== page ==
Metro Bus Ridership Decline a By-Product of our Affordable Housing Crisis

Since last month at the Metro Board meeting on its budget, where we testified that Metro needs to budget for expanding bus service, several news outlets have called Move LA to ask us why we believe bus transit ridership continues to fall in Los Angeles County.  

Our answer:  since Metro’s primary ridership base is the low-income members of our community, declining bus ridership and rising homelessness have the same fundamental cause – the loss of a large share of Los Angeles’ County’s affordable housing stock, not to bulldozers, but to rent increases and eviction notices. 

Increasingly, very-low and low income people and families are no longer able to afford to live here.  Many leave the county for more affordable communities to our east or communities in other states;  some end up on the streets among the growing ranks of our homeless population. 

In any case a large share of Metro’s very-low and low income transit rider base have left and are no longer riding transit.

We began to unearth this trend last year when we looked at demographic data we asked for and received from the Southern California Association of Governments (SCAG).  

Since 2005, Los Angeles County has experienced two dominant trends: a dramatic increase in households with six-figure incomes and a concurrent and dramatic loss in very-low and low income households.

 

The Changing Demographics of LA County: 2005-2015

Source: Southern California Association of Governments (SCAG)

Changes in composition of LA County Households by Income

2005-2015

Increase in # 
of households

% Increase

Growth in Households in LA County 
with incomes over $100 K/yr. 

+ 311,107

+ 49.7%

Decline in Households in LA County 
with incomes under $ 30 K/yr. 

- 168,189

- 16.6%

The growth of over 300,000 high-income households in LA County is huge – more than a 50% increase over a decade from about 600,000 in 2005 to over 900,000 in 2015.  This growth continues today and is changing LA County in fundamental ways.

We believe this sudden and very large increase in our high-income workforce, primarily in high-tech industries, has created pressures on housing costs across the county, both for-sale and rental housing, driving up rents, gentrifying neighborhoods and displacing many low-income residents.

The Silicon Valley came to LA in the early 2000s to couple-up with Hollywood and beget the Silicon Beach (and spread inland). Early tech migrants Yahoo! and Google each bought major properties in Santa Monica and Venice in 2005-6 bringing the first wave of what would soon be 300,000 new highly paid employees (most from out of town). We had no idea the transformation they would bring.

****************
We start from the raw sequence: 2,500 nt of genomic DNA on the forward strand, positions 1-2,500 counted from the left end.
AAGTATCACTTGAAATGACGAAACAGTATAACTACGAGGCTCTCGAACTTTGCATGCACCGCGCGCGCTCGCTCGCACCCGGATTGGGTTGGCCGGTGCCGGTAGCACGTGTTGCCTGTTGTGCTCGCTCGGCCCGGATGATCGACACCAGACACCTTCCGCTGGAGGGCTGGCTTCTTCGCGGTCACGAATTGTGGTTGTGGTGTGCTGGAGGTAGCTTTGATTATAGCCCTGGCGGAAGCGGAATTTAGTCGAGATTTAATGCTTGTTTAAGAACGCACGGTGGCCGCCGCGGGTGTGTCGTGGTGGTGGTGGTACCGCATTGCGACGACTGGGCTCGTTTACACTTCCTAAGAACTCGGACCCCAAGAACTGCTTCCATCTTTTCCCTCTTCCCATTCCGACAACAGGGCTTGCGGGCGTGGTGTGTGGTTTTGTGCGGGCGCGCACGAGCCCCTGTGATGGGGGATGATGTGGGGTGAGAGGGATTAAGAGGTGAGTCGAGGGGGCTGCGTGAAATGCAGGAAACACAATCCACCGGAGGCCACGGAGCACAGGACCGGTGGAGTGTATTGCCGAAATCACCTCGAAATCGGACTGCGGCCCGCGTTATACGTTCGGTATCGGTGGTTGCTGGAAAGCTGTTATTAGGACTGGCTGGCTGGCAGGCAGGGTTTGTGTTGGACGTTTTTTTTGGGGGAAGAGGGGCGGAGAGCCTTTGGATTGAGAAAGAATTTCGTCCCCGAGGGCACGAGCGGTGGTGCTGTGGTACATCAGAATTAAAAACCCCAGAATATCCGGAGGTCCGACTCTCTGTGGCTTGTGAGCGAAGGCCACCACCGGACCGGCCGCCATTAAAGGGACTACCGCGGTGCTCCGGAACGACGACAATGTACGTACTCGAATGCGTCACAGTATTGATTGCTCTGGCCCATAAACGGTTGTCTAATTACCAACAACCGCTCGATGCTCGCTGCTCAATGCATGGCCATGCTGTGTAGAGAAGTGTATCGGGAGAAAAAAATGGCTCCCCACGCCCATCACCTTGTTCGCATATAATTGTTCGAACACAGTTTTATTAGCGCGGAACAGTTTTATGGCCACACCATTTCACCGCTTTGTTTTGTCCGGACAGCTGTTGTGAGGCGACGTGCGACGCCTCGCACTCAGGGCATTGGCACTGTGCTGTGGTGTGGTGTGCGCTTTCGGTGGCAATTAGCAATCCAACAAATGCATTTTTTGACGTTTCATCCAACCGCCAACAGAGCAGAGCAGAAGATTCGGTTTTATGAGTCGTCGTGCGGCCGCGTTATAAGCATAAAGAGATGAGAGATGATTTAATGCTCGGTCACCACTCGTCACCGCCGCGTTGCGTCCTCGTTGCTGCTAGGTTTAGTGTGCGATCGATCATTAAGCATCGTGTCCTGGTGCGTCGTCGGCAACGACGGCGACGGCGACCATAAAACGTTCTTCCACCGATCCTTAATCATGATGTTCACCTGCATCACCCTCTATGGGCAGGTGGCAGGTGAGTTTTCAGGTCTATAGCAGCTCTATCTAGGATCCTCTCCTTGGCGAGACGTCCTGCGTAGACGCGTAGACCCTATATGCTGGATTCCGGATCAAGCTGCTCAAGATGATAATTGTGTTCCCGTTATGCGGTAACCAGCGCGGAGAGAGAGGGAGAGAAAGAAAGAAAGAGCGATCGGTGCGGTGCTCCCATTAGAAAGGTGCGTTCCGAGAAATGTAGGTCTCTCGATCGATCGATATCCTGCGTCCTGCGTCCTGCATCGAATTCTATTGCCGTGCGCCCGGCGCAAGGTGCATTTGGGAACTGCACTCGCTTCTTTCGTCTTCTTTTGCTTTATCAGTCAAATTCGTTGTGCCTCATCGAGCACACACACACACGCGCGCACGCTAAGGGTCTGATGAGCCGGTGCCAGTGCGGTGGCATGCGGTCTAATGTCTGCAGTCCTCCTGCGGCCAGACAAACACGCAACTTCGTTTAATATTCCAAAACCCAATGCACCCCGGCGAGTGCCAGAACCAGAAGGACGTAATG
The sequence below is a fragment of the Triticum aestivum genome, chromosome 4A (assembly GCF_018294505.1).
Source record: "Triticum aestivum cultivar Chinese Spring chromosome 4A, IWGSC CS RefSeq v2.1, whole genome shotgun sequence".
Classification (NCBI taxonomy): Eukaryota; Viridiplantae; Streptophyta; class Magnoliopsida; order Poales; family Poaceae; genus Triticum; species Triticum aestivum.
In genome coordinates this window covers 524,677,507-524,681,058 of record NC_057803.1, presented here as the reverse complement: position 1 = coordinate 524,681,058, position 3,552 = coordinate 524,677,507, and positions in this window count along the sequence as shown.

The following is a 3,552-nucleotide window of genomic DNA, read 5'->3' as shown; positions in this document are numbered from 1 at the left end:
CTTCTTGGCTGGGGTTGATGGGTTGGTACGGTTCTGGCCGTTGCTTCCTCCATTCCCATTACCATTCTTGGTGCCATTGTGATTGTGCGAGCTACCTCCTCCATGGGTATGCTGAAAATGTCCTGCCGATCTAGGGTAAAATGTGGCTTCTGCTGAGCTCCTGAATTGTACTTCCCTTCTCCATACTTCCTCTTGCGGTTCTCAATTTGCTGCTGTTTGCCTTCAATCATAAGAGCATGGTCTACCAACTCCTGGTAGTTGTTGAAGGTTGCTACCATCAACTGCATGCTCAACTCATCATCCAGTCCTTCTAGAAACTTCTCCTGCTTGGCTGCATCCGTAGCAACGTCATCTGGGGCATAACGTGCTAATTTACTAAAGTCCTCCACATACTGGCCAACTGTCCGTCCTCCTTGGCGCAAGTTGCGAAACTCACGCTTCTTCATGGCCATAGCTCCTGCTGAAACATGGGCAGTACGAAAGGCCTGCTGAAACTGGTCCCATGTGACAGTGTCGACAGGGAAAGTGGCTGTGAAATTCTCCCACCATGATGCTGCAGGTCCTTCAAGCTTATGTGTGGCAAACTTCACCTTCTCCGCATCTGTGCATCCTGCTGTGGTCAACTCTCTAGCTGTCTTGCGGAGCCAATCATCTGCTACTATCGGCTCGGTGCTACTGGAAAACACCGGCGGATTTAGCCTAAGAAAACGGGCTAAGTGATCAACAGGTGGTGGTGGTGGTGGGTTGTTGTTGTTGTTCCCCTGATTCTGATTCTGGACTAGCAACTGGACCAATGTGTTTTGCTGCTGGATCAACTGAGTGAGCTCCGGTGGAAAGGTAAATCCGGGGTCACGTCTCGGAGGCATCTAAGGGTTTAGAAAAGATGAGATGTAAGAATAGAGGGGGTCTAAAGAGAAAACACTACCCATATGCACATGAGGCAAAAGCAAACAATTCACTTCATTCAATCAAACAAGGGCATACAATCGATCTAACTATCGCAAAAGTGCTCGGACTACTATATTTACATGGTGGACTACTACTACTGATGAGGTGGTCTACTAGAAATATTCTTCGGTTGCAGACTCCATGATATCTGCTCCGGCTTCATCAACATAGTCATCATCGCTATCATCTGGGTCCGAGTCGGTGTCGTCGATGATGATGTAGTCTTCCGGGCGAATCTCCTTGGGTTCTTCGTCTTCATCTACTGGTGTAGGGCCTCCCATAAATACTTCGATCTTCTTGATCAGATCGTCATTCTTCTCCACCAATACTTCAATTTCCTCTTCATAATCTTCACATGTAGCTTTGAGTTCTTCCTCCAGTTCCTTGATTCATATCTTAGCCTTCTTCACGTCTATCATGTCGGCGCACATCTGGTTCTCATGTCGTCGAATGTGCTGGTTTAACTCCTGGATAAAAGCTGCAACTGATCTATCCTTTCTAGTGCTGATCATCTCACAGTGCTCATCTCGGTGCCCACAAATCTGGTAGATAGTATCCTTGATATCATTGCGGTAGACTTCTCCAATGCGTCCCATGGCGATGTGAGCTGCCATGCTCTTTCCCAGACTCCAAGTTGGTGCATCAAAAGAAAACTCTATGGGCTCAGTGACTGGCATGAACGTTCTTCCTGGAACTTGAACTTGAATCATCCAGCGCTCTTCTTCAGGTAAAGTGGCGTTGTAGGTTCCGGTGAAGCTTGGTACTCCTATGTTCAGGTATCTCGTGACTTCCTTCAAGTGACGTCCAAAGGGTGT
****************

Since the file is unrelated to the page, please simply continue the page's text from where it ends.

The residents of Queens saw the future better than we.  When they heard that Amazon was coming and bringing 25,000 highly paid jobs, they figured the jobs weren’t meant for them and the new highly-paid workforce would likely drive up housing costs, gentrify their community, and drive many of them out. So, they resisted.  Amazon backed out of the deal.  

Imagine if they faced an influx of not 25,000 new highly paid residents but 300,000 like us– it would be like lighting a demographic fuse that would blow away our low-income residents.

Many displaced low-income residents have moved out of town; some may have become homeless. Many members of the displaced households were likely transit riders. Thus, between 2005-2015, LA Metro lost nearly 17% of the population that provided its ridership base, largely due to rising housing costs. This loss of low-income households has continued and probably now exceeds 20% since 2005.

It is no surprise then that, in addition to riders lost in the aftermath of fare increases and service cuts in 2010 and 2014, Metro transit ridership declined another 17% after 2015.

It’s not just LA County.  In 2018, Beacon Economics in a report done for Next 10 said that essentially the same process was underway in urban areas throughout California.

We have been sharing this information with key leaders--at Metro, SCAG, and at our Annual Transportation Conversation. The news media took note and Elijah Chiland wrote an article for Curbed LA that supported our conclusion with further data. And then we were interviewed for KNX 1070 News Radio, the largest news radio outlet in Los Angeles, about the decline in ridership caused by demographic shifts and housing costs and what Metro can do today to invest in our current ridership and not just our future.

We believe that the Metro Board has been incredibly ambitious with its “28 by ‘28” proposal to complete 28 major capital projects by 2028 when the Olympics. This is ambition we encourage, with one caveat: we want Metro to add one more ambitious plan: We should rebuild our transit ridership back to 2008 levels by 2028. 

We believe there are cost-effective, proven strategies that include significant bus service enhancements, real fare reductions, universal student transit pass programs available to all college students in the county, and additional access for services to seniors and people with disabilities. 

Further, Metro should prioritize (like Barcelona, Spain has done) developing a significant network of Bus Rapid Transit lines on boulevards throughout the county.  There is already funding in Measure M for this and we believe it would be an excellent use of that measure’s new transit operations dollars.

Joe Linton of Streetsblog LA outlined our concerns with the FY 2019-20 Metro Budget and our recommendations for expenditures in this detailed story.

We've outlined our asks to the Metro Board and would like to get your support. Can you sign onto this letter endorsing our recommendations today and we will share it with the Metro Board? 

Oh, and what is our approach to the affordable housing crisis?  More on that next time.

 


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